Just a little over a month after we reported on the Trailforks app being used
to help locate an injured mountain biker in Penticton, BC, and now search and rescue crews in the same area have utilized the app once again.
According to a press release, the 25-year-old mountain biker was on the Three Blind Mice trail network and received a severe injury to their leg on July 6th. An off-duty firefighter at the scene assessed the situation and provided location information using the Trailforks app to search and rescue. Along with BC Ambulance, the PENSAR helicopter team was called in to transport the rider off the trail.Trailforks SAR Interface
The Trailforks SAR interface shows your position with included accuracy bubble and the coordinates of the injured rider. As you travel towards the victim, the map auto-zooms in to always show where you are in relation to the target. You can reset the target if information changes and the interface will auto-reset zoom and location to include your location and target.
The Trailforks user side emergency interface.
The real power of the module comes in the accuracy of the Trailforks data and the outdoor usability of the map interface. When you have to glance down at the map in full sunlight, having accurate trails overlayed on our high contrast custom basemap makes location acquisition quick.
On the Trailforks application user side, there is an option to use the emergency button which will both dial out to emergency services and provide their location in large latitude/longitude numbers. On some phones, when tracking is not being used within the app, the location that the phone reports can sometimes be way off. Some phones will try to use Wifi triangulation or other means to estimate location. Using the handy emergency feature in the app will force the phone to try to get a good GPS fix and report your location in big and easy to read numbers.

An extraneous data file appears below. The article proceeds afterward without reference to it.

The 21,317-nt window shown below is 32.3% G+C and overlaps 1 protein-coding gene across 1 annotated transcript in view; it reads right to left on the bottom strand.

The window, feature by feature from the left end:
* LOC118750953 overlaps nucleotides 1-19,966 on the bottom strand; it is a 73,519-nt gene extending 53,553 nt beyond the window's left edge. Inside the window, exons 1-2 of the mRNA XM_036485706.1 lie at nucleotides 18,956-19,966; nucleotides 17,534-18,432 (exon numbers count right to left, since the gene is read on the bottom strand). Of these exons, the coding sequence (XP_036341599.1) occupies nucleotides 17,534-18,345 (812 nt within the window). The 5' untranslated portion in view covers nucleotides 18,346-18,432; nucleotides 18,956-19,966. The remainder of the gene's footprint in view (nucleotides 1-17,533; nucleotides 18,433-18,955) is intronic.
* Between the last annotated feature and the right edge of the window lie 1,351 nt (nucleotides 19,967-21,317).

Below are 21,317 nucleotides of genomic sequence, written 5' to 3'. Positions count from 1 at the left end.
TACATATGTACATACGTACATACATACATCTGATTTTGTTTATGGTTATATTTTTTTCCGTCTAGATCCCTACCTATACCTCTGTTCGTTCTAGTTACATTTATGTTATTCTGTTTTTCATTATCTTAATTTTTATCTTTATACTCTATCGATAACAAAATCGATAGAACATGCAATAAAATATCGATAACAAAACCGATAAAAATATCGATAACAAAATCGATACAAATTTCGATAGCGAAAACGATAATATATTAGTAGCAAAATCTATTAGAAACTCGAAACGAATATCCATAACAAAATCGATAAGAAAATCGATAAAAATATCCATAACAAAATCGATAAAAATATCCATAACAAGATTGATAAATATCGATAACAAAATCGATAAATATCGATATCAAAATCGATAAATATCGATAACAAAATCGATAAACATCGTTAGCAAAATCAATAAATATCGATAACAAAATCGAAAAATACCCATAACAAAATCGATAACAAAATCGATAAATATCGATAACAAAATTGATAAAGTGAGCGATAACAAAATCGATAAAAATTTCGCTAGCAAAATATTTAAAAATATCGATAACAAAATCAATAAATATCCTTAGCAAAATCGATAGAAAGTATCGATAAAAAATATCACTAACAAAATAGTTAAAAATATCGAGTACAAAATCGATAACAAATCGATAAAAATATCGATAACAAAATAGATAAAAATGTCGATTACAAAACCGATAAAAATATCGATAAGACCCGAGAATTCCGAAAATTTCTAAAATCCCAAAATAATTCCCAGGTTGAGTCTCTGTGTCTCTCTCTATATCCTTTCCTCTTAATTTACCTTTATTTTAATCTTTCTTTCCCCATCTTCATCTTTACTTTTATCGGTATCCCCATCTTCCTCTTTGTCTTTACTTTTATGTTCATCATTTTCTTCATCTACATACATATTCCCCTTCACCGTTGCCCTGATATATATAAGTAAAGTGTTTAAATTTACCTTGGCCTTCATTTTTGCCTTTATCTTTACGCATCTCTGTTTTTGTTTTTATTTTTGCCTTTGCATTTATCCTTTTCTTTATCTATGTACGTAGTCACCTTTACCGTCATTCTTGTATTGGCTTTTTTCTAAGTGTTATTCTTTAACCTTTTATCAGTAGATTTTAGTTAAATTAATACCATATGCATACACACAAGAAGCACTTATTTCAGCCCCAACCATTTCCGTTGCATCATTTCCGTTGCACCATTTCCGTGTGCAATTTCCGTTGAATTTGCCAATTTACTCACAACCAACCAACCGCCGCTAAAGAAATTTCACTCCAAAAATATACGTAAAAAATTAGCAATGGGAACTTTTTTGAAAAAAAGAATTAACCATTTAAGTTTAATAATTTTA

Usage of the 911 dial-out feature in the Trailforks app is not required for the SAR module to work, as they run independently. Often the PCFD relies on the 911 dispatch to provide the GPS coordinates as reported by the phone.
Trailforks also has a database of local emergency numbers, so if you're traveling and have an incident and pull up the emergency page, the regions local emergency number will be shown. Bike Parks can even enter their SAR number rather than riders calling the local towns 911.
From the emergency page, you can also "Share" your location which will generate a link. When sent and opened by another user a pin of your location will open on their app or website.
For more information on how your SAR Group or Rescue outfit can get better connected, send an email to: firstname.lastname@example.org